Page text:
Your podcast is recorded and edited? Then it's time for post-production. The aim of this chapter is to improve the sound of your podcast - even if it already sounds good. Here you will learn about the effects of ultraschall and how to use them.
There is a very good tutorial video on this topic.
Why post-production makes sense - and where the limits lie
One thing right from the start: the better your recording, the less work you have to do with it in post-production. It is therefore worthwhile paying attention to ambient noise and interference from the outset, to eliminate mains hum, to fine-tune speaking distances and recording levels, and to ensure the best possible recording conditions overall. Nevertheless, post-production is always important and useful for an optimal result.
The goals of post-production are (in descending relevance):
- Mixing the individual tracks: Different voices and players sound differently loud in the recording. In the mix, these differences are reduced in favour of a harmonious whole.
- Raise the loudness of the podcast to -16 LUFS (or other desired value): Podcasts are listened to in very different environments - not only at home, but also in the underground, for example. In order for everything to be understood well, the entire mix must have a certain volume. -16 LUFS has established itself in podcast circles.
- Reducing noise: Depending on the recording situation, the tracks contain more or less interference - such as noise, room sound, echo, crosstalk from other microphones or mains hum. These noises can be reduced, at least in part, with a reasonable amount of effort.
- Optimising the sound image: Depending on taste, further sound shaping, for example with the help of an equaliser (EQ), ensures the desired sound result.
Ultraschall gives you a free hand and all the options for manual post-production - but if necessary, it also takes you by the hand via the Automated Mixing Pipeline (AMP) and guides you through the most important steps (see also section Automated Mixing Pipeline (AMP)).
In addition, Ultraschall offers you a useful Pre-selection of effects for each track; you will find them in the bottom right corner of the Filter section  after you press the
FX button in the Mixer section  on the desired track:
- DeNoise (ReaFir noise filter for reducing noise or hum by teaching interference profiles).
DeEsser (multiband compressor to reduce sibilants in the voice).
ReaEQ (multi-band equaliser with various presets - for example, also "telephone sound")
Ambience (room simulator with different presets - such as studio or church)
Ultraschall Dynamics 2 (adjustment of the loudness of a track, reduction of background noise and expander).
In the plug-in directory "Best of Breed" you will also find some other free but very powerful effects:
ReEQ (equaliser based on the well-known Fabfilter)
Smooth Limiter (top-class limiter that very clearly visualises the degree of intervention and is also built into the new LUFS Loudness Metering effect - pure audio gold).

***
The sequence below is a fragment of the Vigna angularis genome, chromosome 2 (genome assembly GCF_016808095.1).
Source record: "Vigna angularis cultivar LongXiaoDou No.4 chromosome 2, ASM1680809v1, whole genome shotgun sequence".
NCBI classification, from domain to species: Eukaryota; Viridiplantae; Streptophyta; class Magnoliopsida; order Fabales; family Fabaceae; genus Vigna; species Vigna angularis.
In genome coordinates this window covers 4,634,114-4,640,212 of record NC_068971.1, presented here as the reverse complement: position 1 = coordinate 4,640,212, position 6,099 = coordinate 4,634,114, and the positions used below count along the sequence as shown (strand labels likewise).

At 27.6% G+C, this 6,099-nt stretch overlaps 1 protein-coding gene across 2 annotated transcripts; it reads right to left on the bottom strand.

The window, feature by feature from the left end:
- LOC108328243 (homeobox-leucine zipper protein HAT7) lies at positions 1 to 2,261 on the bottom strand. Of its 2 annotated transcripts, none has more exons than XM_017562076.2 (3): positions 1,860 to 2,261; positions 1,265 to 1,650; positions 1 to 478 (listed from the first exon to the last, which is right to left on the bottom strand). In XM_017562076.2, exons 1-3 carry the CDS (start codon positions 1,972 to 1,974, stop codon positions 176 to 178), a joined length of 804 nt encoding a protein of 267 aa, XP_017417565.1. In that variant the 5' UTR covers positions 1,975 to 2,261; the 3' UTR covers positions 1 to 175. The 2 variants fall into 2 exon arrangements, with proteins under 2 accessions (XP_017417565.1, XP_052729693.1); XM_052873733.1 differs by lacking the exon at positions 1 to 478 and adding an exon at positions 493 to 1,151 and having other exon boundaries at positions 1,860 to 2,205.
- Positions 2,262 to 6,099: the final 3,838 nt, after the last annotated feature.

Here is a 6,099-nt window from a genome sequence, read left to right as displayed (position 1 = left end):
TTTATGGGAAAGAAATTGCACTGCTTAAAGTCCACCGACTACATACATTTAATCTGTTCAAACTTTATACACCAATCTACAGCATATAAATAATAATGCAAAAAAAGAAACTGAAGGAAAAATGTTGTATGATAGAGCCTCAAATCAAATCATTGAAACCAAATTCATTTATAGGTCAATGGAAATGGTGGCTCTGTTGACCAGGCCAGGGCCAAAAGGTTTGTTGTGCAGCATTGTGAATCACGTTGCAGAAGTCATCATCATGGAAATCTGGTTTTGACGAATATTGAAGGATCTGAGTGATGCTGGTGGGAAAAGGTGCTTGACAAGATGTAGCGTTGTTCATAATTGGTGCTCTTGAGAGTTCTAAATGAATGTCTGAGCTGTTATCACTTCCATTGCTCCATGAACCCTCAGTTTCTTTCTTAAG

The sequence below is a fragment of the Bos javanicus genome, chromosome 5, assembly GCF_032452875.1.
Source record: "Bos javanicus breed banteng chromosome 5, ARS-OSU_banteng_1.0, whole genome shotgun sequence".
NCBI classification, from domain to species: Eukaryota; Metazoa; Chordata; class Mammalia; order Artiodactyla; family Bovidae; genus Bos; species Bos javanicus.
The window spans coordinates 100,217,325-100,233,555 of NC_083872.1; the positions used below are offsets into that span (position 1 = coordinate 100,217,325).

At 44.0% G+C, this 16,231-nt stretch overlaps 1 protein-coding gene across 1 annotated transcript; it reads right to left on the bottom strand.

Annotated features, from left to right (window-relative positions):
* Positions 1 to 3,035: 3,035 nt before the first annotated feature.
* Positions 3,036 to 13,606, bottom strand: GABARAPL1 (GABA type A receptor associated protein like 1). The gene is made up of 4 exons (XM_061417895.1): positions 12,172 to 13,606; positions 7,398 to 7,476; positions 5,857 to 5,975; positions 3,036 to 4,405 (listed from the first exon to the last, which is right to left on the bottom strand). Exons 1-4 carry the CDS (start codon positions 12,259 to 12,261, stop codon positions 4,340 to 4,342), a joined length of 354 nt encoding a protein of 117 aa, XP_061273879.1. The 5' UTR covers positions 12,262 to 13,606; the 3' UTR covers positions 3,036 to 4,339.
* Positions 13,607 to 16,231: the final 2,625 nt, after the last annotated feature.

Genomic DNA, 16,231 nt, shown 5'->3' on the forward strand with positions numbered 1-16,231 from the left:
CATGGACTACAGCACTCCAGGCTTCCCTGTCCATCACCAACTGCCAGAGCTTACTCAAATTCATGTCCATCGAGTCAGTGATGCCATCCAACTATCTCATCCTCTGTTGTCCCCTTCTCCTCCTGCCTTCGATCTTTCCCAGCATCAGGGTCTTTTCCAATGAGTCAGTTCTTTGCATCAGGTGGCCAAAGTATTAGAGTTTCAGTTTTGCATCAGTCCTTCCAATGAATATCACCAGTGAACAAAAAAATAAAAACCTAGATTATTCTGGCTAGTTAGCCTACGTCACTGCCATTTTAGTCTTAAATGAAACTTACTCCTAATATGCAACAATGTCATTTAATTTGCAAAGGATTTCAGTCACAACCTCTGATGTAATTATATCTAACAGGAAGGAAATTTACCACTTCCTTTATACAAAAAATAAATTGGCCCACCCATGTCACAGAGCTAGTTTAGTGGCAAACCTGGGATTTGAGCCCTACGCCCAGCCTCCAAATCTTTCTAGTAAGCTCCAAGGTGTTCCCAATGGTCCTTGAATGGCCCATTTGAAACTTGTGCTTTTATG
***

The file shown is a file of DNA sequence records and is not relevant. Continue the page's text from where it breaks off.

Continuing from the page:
Spectrum Matcher** (EQ with learning function to match the sound of microphones).
TriLeveler2 (good alternative to our Dynamics 2 effect)
- ReaXcomp (top-class graphic multiband compressor)
Despite the many possibilities to enhance recordings afterwards, the old audio wisdom holds true: Garbage in, Garbage out. If recordings have too much echo, noise, dropouts, hum, crosstalk or one of the other countless possible disturbing influences, then only limited improvement can be expected from post-production. With any effects plug-in, "too much" quickly leads to unnatural sound. The be-all and end-all for successful post-production is therefore careful and good recordings.
Ultraschall AMP (Automated Mixing Pipeline)
The Automated Mixing Pipeline is an uncomplicated and free alternative to online audio enhancement services like Auphonic. With the sensible presets you will achieve a great sounding result in most cases - without any audio experience or "golden ears". However, ultraschall also gives you enough possibilities to fine-tune according to your individual situation.
In the 'Podcast' menu under 'Workflows' -> 'Ultraschall AMP - Automated Mixing Pipeline' you will find the individual steps. The greyed out menu entries are only intended to help you think; you must work through the steps mentioned there "manually". Omitting steps or changing the order will lead to bad results, so go through the workflow strictly in order.
Ultraschall AMP - Automated Mixing Pipeline](https://raw.githubusercontent.com/Ultraschall/ultraschall-manual/main/assets/images/Post-Produktion/amp-menu-entry.png "Ultraschall AMP - Automated Mixing Pipeline") Ultraschall AMP: _The Automated Mixing Pipeline simplifies many complex post-production steps for you.
The individual steps of the AMP are in order:
Step 1: Select all items for mixing: Select all items on all tracks in the timeline area  that you want to enhance through the mixing pipeline. In most cases, this will be all the items (remember: items are the individual blocks on your tracks) in your project - to do this, click anywhere in the track area  and select Cmd/Ctrl + A to select them all. Alternatively, select
Select all from the menu.
The AMP is designed for voice tracks. Tracks with recordings (especially music) should not run through the AMP, but be mixed in at the end by ear.
To quickly select all items in a track, double-click on the grey area above or below the track name.
Step 2: Normalize loudness of selected items to -23 LUFS: Select this step directly in the menu
Ultraschall AMP - Automated Mixing Pipeline. Ultraschall normalises all items selected in step 1 to -23 LUFS automatically. This is too quiet for actual publication, but the perfect basis for the following steps. The keyboard shortcut for this is Shift + Alt + N.
Step 3: Select tracks for the AMP: Now select all tracks in the track area  that are to be considered in the mixing pipeline. To select individual tracks, simply click in the grey area above or below the track name field. To select multiple tracks, hold down the Cmd/Ctrl key while clicking.
Step 4: Set AMP (Automated Mixing Pipeline) FX on selected tracks: You also select this step directly in the menu 'Podcast' -> 'Workflows' -> 'Ultraschall AMP - Automated Mixing Pipeline'. Then you should find an activated "JS: Ultraschall Dynamics (Ultraschall)" effect on each of the pre-selected tracks. This will equalise the loudness of your tracks to -20 LUFS.